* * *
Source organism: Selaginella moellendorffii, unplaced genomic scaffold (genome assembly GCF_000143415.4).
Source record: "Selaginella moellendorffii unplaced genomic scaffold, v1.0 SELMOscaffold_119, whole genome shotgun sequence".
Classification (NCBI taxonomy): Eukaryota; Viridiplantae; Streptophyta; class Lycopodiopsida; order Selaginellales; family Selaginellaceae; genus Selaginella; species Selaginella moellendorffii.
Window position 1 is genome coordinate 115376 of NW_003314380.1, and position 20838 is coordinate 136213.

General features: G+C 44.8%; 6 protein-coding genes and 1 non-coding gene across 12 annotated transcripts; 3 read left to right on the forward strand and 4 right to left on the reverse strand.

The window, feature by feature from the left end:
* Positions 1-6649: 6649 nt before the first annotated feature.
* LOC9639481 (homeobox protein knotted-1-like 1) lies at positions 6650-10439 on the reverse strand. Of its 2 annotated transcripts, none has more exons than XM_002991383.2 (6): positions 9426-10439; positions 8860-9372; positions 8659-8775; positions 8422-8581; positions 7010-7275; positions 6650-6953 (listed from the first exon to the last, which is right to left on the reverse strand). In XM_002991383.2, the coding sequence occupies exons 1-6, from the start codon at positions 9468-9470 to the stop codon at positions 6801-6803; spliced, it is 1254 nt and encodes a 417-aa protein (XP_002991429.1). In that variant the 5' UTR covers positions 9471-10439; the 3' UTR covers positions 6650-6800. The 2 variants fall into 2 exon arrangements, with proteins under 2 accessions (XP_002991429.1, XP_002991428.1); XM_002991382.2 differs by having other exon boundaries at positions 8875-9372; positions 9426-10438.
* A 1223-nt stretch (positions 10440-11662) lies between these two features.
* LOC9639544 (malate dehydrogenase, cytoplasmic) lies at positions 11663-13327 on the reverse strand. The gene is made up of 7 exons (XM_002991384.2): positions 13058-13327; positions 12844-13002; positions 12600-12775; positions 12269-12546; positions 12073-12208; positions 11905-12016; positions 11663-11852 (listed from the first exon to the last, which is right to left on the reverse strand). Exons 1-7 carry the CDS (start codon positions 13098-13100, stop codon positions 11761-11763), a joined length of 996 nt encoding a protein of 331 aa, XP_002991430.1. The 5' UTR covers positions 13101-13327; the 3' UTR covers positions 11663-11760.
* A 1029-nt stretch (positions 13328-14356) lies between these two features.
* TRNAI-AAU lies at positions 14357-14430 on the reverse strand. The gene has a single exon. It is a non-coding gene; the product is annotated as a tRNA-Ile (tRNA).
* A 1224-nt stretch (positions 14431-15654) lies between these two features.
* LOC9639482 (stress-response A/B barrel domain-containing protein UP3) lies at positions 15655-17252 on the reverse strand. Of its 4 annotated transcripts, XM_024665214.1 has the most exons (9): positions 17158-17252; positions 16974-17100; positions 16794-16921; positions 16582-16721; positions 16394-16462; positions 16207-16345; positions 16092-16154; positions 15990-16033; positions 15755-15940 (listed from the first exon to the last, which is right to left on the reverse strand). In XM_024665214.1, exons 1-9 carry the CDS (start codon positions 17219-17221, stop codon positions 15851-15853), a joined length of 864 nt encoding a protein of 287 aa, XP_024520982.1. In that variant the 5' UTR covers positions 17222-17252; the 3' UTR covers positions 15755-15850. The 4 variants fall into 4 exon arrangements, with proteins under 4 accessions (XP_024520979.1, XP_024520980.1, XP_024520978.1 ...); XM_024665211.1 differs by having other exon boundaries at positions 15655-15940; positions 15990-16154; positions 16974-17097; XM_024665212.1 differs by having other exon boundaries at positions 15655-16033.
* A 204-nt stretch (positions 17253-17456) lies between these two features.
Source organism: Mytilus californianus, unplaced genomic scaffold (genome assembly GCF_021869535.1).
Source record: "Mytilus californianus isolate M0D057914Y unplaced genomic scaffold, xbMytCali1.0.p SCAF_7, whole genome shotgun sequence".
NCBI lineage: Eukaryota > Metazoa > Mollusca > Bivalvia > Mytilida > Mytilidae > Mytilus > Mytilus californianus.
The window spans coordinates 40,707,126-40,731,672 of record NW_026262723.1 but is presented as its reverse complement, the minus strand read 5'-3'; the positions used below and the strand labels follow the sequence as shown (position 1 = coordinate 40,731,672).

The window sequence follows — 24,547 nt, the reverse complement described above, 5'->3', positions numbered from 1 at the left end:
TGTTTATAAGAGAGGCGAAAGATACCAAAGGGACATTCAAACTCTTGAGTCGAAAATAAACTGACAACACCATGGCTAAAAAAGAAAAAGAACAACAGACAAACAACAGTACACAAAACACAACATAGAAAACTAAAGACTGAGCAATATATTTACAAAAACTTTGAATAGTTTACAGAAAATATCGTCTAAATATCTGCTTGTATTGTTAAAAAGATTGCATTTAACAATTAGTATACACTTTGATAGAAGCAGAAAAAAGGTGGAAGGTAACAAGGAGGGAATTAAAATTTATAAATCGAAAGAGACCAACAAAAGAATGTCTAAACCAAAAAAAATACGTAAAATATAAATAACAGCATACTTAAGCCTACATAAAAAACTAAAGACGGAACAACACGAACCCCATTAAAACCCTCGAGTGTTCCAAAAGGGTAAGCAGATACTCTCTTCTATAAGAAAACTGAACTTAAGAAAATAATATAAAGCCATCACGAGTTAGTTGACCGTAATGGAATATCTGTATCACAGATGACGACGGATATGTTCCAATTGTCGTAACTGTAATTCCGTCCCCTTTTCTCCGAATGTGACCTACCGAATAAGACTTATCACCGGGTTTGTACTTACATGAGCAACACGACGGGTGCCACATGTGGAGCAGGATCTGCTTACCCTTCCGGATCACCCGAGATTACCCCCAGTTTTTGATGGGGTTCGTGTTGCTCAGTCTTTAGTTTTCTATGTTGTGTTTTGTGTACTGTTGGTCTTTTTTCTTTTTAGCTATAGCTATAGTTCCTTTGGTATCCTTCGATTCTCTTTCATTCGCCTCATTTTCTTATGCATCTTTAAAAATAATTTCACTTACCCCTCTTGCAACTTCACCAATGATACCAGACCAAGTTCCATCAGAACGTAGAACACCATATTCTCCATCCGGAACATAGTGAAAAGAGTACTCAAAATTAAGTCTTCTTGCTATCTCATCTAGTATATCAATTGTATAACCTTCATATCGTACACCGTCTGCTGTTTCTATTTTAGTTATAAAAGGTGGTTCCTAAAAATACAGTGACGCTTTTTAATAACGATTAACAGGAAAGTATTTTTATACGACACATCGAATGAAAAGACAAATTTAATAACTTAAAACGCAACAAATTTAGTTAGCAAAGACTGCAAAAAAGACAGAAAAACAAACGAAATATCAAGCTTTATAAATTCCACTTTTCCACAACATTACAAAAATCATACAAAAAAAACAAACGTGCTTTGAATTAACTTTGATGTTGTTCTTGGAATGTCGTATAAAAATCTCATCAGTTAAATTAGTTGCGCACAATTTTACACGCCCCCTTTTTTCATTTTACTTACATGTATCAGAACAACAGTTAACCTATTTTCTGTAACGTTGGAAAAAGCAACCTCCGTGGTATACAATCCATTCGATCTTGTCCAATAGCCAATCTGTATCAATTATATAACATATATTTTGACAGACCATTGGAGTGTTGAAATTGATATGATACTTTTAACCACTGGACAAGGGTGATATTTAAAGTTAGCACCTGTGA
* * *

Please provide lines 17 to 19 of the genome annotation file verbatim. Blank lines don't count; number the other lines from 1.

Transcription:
Source record: "Mytilus californianus isolate M0D057914Y unplaced genomic scaffold, xbMytCali1.0.p SCAF_7, whole genome shotgun sequence".
NCBI lineage: Eukaryota > Metazoa > Mollusca > Bivalvia > Mytilida > Mytilidae > Mytilus > Mytilus californianus.
The window spans coordinates 40,707,126-40,731,672 of record NW_026262723.1 but is presented as its reverse complement, the minus strand read 5'-3'; the positions used below and the strand labels follow the sequence as shown (position 1 = coordinate 40,731,672).